Deaths and forced labour in lead up to Qatar World Cup
Thousands could die constructing new stadiums
The Guardian yesterday reported that at least 4,000 labourers could die in Qatar before the beginning of the World Cup in 2022 if the labour conditions of migrant workers continued. Between 4th June and 8th August, 44 Nepalese workers were said to have died, about half from heart failure or accidents. 41 Indian nationals were also said to have died over the summer, 27 of them in the hottest month of August.
1.2 million migrant labourers work in Qatar, many in the construction industry, and many are building the stadiums and infrastructure for the 2022 World Cup. Conditions were said to include working in 50C heat with no fresh drinking water. Living conditions were also reported to be unsanitary and overcrowded, with sickness described as “endemic”.
The executive committee of FIFA, the World Cup governing body, was said to be meeting to consider the impact of the allegations of labour rights abuses. The article reported that these included a modern form of slavery whereby identity documents and salaries were withheld from migrant workers to prevent them from leaving the country.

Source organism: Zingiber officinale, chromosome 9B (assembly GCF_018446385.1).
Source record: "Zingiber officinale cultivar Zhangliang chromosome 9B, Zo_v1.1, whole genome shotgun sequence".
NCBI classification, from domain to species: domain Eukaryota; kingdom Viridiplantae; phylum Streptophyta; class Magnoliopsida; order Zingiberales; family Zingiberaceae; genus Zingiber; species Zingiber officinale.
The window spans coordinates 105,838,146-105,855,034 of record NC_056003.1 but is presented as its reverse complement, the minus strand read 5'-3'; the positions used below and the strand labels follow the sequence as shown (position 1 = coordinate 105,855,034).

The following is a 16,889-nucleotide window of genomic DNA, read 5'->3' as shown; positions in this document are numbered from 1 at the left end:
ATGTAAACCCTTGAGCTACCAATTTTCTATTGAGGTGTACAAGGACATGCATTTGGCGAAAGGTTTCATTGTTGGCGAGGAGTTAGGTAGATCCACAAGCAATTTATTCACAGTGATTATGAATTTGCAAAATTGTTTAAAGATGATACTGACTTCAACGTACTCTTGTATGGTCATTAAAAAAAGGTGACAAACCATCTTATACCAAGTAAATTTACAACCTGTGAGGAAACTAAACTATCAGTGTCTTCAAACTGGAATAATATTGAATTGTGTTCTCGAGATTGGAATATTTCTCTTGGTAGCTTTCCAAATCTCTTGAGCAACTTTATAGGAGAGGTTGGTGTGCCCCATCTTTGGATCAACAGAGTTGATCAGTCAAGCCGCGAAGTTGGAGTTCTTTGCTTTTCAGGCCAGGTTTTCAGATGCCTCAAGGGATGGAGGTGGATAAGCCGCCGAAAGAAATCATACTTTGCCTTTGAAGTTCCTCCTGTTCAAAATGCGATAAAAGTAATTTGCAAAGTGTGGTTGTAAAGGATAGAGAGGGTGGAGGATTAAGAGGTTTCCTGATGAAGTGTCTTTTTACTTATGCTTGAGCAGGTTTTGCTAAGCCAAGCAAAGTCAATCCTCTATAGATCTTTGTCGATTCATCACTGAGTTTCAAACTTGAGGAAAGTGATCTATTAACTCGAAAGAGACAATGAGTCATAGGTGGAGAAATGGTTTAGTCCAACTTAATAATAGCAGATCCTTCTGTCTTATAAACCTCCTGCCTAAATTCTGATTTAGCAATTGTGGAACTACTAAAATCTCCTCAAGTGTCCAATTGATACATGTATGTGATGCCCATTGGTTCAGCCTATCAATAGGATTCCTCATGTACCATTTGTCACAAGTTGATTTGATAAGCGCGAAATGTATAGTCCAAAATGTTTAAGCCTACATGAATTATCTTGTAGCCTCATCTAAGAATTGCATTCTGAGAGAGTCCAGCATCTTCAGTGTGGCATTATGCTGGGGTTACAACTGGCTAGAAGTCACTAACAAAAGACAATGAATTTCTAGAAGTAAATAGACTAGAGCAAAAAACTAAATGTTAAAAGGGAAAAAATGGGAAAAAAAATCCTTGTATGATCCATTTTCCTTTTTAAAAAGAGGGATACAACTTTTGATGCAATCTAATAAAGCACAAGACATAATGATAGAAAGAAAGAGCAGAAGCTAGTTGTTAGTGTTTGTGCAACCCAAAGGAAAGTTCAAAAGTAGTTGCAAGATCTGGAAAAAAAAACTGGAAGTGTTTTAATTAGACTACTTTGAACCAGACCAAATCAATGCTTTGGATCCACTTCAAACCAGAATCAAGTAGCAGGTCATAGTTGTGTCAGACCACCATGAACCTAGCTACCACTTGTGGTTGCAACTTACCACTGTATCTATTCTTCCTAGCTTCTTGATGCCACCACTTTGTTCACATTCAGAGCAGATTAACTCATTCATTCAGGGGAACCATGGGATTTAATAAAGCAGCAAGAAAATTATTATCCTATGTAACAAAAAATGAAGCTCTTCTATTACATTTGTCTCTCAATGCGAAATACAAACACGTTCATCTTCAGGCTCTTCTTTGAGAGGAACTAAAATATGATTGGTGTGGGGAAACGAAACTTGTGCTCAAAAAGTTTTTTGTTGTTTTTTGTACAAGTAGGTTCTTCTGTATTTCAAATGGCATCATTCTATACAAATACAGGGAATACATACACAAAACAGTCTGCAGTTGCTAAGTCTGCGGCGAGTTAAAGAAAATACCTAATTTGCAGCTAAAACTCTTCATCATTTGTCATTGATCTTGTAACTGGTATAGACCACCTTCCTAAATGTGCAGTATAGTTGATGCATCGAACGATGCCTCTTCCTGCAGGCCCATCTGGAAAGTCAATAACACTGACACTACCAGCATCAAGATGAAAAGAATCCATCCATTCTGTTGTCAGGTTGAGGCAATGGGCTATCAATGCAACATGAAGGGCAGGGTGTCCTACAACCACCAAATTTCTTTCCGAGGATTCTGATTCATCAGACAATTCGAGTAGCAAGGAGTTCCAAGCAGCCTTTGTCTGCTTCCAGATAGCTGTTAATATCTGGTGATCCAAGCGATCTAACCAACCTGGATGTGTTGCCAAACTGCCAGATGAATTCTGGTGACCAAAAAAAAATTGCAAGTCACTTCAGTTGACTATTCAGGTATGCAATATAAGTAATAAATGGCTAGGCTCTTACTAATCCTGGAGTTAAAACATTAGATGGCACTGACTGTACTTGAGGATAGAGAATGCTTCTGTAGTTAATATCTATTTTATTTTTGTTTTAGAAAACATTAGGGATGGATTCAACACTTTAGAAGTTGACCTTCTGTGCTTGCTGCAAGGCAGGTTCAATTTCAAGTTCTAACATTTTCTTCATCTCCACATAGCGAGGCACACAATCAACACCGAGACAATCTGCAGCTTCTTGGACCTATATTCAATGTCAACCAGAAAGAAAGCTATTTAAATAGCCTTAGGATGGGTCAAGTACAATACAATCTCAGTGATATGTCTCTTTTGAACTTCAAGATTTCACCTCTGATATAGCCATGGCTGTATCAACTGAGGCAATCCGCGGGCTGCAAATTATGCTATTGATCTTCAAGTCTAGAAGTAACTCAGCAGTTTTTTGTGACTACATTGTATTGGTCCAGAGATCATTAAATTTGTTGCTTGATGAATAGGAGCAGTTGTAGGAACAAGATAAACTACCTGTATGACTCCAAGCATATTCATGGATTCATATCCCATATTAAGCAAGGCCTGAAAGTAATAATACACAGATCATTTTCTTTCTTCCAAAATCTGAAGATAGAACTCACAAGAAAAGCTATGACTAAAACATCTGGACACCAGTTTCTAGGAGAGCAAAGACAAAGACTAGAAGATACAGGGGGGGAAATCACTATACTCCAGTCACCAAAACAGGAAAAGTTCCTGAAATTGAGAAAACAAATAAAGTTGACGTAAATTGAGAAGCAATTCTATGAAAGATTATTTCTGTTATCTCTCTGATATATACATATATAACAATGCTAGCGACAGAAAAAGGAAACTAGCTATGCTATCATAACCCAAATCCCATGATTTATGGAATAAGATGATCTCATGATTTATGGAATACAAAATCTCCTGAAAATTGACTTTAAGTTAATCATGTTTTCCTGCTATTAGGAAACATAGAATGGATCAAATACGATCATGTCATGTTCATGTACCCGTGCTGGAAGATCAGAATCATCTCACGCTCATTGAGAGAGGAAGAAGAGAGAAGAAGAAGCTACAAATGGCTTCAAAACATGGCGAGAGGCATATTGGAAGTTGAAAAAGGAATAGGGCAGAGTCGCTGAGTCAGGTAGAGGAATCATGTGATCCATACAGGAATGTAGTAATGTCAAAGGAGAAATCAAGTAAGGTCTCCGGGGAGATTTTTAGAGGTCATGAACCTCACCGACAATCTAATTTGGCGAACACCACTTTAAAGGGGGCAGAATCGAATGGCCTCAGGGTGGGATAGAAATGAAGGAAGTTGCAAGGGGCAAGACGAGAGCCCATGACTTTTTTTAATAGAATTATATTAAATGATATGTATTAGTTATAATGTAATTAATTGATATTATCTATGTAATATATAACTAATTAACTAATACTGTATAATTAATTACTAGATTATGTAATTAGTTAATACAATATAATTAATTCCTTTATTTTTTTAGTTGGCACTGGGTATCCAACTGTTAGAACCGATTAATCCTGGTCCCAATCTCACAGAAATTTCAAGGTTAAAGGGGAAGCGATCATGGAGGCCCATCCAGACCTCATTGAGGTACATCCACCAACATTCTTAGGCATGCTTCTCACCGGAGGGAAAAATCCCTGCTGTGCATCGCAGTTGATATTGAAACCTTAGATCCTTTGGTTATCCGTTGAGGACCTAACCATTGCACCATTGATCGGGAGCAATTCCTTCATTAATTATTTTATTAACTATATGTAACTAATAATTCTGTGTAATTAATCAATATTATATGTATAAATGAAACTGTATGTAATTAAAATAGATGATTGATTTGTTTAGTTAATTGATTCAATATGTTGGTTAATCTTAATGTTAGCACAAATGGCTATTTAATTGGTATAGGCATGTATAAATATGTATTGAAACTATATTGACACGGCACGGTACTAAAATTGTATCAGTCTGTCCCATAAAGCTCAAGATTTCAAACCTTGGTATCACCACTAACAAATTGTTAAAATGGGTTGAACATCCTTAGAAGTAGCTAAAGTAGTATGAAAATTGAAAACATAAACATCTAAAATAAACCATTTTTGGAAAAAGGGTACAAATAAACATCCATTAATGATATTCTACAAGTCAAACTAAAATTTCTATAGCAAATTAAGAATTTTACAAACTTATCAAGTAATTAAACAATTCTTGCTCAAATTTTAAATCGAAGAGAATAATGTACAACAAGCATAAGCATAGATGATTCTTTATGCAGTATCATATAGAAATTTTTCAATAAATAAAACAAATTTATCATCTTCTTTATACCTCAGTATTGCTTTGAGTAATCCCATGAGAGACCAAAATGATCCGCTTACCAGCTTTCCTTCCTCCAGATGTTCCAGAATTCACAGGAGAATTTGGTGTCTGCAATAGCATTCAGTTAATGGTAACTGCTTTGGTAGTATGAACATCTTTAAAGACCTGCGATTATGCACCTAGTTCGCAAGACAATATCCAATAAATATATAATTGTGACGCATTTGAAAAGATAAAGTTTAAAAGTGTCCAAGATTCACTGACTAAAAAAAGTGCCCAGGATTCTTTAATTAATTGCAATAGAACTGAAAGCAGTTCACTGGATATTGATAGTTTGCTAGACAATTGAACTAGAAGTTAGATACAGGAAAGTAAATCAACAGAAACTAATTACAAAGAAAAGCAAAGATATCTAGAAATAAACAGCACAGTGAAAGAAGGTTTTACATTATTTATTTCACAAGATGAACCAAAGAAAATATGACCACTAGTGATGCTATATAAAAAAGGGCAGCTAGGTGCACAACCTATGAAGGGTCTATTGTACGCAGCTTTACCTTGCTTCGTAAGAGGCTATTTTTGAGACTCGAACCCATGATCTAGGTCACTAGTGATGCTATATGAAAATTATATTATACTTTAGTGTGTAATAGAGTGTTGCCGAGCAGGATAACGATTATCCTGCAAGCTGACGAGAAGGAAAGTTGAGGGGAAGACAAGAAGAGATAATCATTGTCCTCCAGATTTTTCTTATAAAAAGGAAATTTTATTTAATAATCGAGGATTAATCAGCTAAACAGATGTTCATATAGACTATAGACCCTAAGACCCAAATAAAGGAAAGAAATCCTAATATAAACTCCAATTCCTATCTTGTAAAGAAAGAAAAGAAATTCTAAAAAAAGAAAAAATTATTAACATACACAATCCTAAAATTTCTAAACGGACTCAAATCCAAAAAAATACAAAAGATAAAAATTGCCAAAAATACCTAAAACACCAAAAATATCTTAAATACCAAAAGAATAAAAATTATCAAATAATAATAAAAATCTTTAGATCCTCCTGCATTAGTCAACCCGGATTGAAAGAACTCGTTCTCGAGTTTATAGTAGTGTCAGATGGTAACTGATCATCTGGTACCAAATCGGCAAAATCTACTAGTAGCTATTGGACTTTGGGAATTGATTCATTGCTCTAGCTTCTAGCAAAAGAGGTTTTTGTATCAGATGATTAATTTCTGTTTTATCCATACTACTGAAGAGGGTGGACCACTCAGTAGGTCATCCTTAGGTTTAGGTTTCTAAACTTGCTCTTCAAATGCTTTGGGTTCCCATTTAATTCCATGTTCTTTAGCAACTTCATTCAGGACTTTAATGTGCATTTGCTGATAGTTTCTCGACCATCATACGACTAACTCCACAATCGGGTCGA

The Qatari labour minister was said to have announced that more inspectors would be recruited to conduct raids and checks on companies “to ensure they comply with labour laws”. However, a response to this announcement on the International Trade Union Confederation website described it as “weak and disappointing... There are already labour inspectors and they have no impact. What is needed are laws that protect workers’ rights to join a union, bargain collectively and refuse unsafe work, and only then can inspectors do their job”.
The ITUC article described the “kafala system” under which migrant workers were recruited: strict visa sponsorship rules mean that workers cannot change jobs without their employer’s permission and cannot leave the country unless their employer signs an exit permit. A study conducted by the Journal of Arabian Studies in June 2013 was said to have found that 90% of workers surveyed had their passports held by their employers.
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